I’ve had a day to play around with MapTool. When I first discovered this program for playing D&D online, I was very impressed, but still a little bit wary. It seemed to do everything OpenRPG did, but better (with the possible exception of easy networking). It had some slick features that Gametable lacked, but I didn’t know if it had dice macros.
Does MapTool have macros – that’s a good one!
MapTool, as it turns out, is all about macros. See, I’m a very experienced programmer in languages such as Visual Basic for Applications (VBA – mainly for Excel). When I discover the potential for programming in a game, I begin to salivate. (I’m a former casual interactive fiction programmer.) It turns out that MapTool lets you tie macros to individual tokens as well as to your campaign as a whole (for all of the players to use) and to your installation of MapTool (global macros). This means that, for instance, you can put a monster token on the board and then start writing as many macros as you want for it. Each macro will create a little button that’s available whenever you select the token.
I created a macro called “Simple Attack” and then imported it to every new token on the battlefield. This would put a button connected to the token called “Attack” (in red letters, just for style). When clicked, the Attack button would send messages to the chat window that only the GM can see, first with an attack roll (d20+0 versus AC by default) and then a damage roll (d6+0 by default). I would edit this macro for the new token. For instance, on a Giant Rat, I edited it to be called “Bite” and changed the attack roll to d20+6 versus AC and the damage to 3 (no roll). On an Ochre Jelly, I changed the name to “Slam”, the attack to d20+8 versus AC and the damage to 2d6+1 and ongoing 5 acid damage (save ends). This will all automatically show up in my chat window whenever I click the appropriate button. No more looking up the attack modifier, what defense it’s attacking, how much damage, etc. Just click the button and inform the player of the PC’s doom!
Naturally, the same can be done for player tokens. I haven’t created any macros for the players yet, but I fully intend to do so. I’ll be interested to see whether the players use the macros for their powers or not – I’m guessing they probably will.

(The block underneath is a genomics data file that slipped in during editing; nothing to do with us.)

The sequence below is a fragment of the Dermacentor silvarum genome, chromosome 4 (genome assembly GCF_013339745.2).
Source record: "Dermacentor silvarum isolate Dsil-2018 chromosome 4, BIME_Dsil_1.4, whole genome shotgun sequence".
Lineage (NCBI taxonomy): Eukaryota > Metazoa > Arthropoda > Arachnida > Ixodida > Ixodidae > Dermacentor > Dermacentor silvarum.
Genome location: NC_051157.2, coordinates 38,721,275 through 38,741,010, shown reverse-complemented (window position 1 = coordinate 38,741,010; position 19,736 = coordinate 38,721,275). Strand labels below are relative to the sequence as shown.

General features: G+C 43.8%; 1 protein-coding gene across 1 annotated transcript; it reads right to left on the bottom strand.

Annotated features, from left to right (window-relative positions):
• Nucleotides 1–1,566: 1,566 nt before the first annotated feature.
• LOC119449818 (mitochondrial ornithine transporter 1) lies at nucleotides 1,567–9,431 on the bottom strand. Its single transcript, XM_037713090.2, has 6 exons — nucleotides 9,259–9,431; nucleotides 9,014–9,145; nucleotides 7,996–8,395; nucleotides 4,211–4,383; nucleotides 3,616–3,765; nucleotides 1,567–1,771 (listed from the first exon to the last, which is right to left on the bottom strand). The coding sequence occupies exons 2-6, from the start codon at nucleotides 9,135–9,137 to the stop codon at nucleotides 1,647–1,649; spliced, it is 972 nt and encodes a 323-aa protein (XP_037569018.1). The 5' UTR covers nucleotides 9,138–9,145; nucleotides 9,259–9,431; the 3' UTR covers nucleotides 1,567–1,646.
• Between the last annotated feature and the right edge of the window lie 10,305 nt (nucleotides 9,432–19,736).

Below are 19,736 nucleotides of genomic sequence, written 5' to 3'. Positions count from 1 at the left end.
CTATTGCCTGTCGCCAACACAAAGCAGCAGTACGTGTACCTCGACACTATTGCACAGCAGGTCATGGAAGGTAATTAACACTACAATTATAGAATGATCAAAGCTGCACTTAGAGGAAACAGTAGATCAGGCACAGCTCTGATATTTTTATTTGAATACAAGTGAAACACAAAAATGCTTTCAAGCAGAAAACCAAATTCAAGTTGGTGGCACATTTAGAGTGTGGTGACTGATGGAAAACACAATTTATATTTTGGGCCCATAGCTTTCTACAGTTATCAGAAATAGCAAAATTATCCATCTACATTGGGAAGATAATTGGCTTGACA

I’ve also set up each token with appropriate properties – hit points, defenses, speed, ability scores, etc. Whenever you mouse over a token, a little portrait shows up with all of these stats next to it. When I roll to hit Reflex against Barbara’s character,I can just mouse over Barbara’s token and see what her Reflex defense is. Way, way cool.
I’ve also customized the conditions I’m using in my campaign. To the left, you can see what I’ve set the various conditions to look like. Whenever a character is bloodied, I’ll set the “Bloodied” state to be checked, and a red dot will appear in the bottom right corner of the token’s picture. If they’re prone, they get a blue ring. Slowed, a red yield sign. Dazed is a green cross. I’ve added a purple triangle to remind us of ongoing damage. Unconscious characters will have a gray X, which will become red if the character dies. I absolutely love this. I know there are more conditions I’ll need to add (I just realized that I need to show which tokens are marked, for instance), but these should get the game going. Honestly, this is an area where MapTool is superior to a real life game. It’s a pain in the butt to put little beads next to minis on a physical battle map to show which ones are marked by our warden, which are tagged by our ranger as her Hunter’s Quarry, which are bloodied, etc. In MapTool you can’t miss it (as long as you know what the shapes mean, of course).
The down side of MapTool is that I do have to have map files prepared to import. I found a great site with beautiful Keep on the Shadowfell maps called the Mad Mapper. While I love the maps of the Keep that I built myself in Gametable (mine are more colorful), I’m having tremendous trouble with Gametable’s Export Map function. This function is supposed to export the map as a JPG file, which I could load into MapTool after resizing, but for some reason the exporter either exports a blank map or a map with just a few objects from the top left corner of my map. I hate going with screen shots, so for now I’m stuck with maps I find online. I’d love to keep building maps within Gametable, but if I can’t export them as images that’s just not going to work.
What do you use for building map images? Do you just draw in Photoshop? That seems like it would be tremendously difficult if you want to stick to a grid. I’m open to suggestions!
I should also mention that I’ve discovered the DND 4e Combat Manager, a totally slick little tool that lets you import your characters from Character Builder and your monsters from Adventure Tools and then run combats. There seems to be a bug that prevents the Combat Manager from importing many of the Character Builder stats (max HP, defenses, ability scores, etc.) but it does import names and powers, and I added the numbers for my three PCs manually. The monsters import perfectly. With this tool, I can roll initiative, see what powers are available (including tracking encounter and daily powers for the PCs if they like), keep track of HP, and manage conditions that have certain end points (save ends, end of next turn, etc.). I love the condition reminders for things like ongoing damages or saving throws. I don’t know if I’ll end up preferring this program over my homebrew Excel tracker, but I’ll admit that it’s looking pretty attractive.
As always, I love getting comments, so please let me know your thoughts.